As far as Payne was concerned, the Daily News was superior to its burgeoning rivals in every way, and he felt confident he could fend off their incursions. It was true that Payne didn’t need to worry about external forces threatening his standing at the News—a conflict was brewing within.
Payne’s grief over Helena was long-lasting and profound, dragging him into the depths of despair even as his professional life presented every reason for happiness. Eventually, at the urging of his friends and Helena’s mother, Payne pulled himself up and got back in the saddle. One of Payne’s closest friends, the Daily News reporter Francis Farley, inspired something of a personal renaissance, exerting a positive influence on Payne’s style and behavior. The old Phil Payne was simple, slouchy, unconcerned with fashion. The new Phil Payne wore expensive suits, prowled the chic haunts of midtown, and rubbed elbows in elite clubs like the Rotary, the Cheese, and the Inner Circle, which parodied him during its annual dinner show at the Hotel Astor, alongside fellow New York luminaries including Governor Al Smith, Mayor John Francis Hylan, U.S. Representative Ogden L. Mills, and New York World editor Herbert Bayard Swope. A gossip item in The New Yorker noted that Payne had been “bon-vivanting around town quite a bit.”
In another personal development, Payne was increasingly spotted in public with Peggy Hopkins Joyce, a flamboyant showgirl whose millionaire marriages—and subsequent separations, most recently from the Swedish count Gösta Mörner—provided endless material for tabloid reporters, including the Daily News, where Joyce was a regular on the front page. Payne made good money as a newspaper editor, but not enough to satisfy Joyce’s appetite for diamonds and furs. What Payne was able to give Joyce, which the fabulously wealthy men in her life could not, was a spotlight in the country’s largest newspaper. He showered her with what one contemporary described as “a great publicity campaign,” and Patterson wasn’t happy about it.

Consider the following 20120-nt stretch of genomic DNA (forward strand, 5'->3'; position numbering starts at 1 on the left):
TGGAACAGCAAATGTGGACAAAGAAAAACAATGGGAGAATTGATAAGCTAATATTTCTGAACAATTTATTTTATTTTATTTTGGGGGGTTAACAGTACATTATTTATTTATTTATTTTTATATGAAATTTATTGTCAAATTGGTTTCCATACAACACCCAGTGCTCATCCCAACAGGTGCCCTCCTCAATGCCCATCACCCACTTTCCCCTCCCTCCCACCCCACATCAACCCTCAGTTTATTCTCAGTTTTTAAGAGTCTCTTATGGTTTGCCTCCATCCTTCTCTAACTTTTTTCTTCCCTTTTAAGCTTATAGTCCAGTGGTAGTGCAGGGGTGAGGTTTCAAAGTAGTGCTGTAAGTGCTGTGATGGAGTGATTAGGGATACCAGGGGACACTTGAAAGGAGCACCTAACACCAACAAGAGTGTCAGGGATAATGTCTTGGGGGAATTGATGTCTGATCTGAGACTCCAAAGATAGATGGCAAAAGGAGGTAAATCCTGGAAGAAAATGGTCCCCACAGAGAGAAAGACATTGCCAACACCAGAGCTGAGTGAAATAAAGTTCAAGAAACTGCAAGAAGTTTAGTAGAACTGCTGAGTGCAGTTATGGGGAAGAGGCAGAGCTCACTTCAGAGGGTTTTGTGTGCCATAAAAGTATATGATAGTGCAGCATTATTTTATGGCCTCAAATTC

Patterson could be a demanding and sometimes highly critical boss, scolding Payne for a “tendency to question orders” or a “picture [that] looked awful on page one.” Patterson warned Payne to dial back the coverage of his lady friend. “I’m tired of seeing pictures of Peggy Joyce in the paper,” he snapped. The final straw came one evening in 1925, when Joyce visited Payne in the newsroom, darting around the corridors like a mischievous child. Payne gave her a tour, from the reporters hammering out stories on weathered Remingtons to the monstrous presses that churned out hundreds of thousands of papers every morning. As Joyce marveled at the powerful machines, Payne asked if she wanted to turn them on, leading her to the control panel. She extended one of her soft pale fingers, tapped the start button, and then dramatically recoiled when the presses came roaring to life. “Take me out of here!” she yelled, clutching Payne, who hit the stop key and escorted Joyce back to his office. When Patterson, still based in Chicago, heard about the incident, he was furious. Payne had crossed the line, and his editorship was now at an end.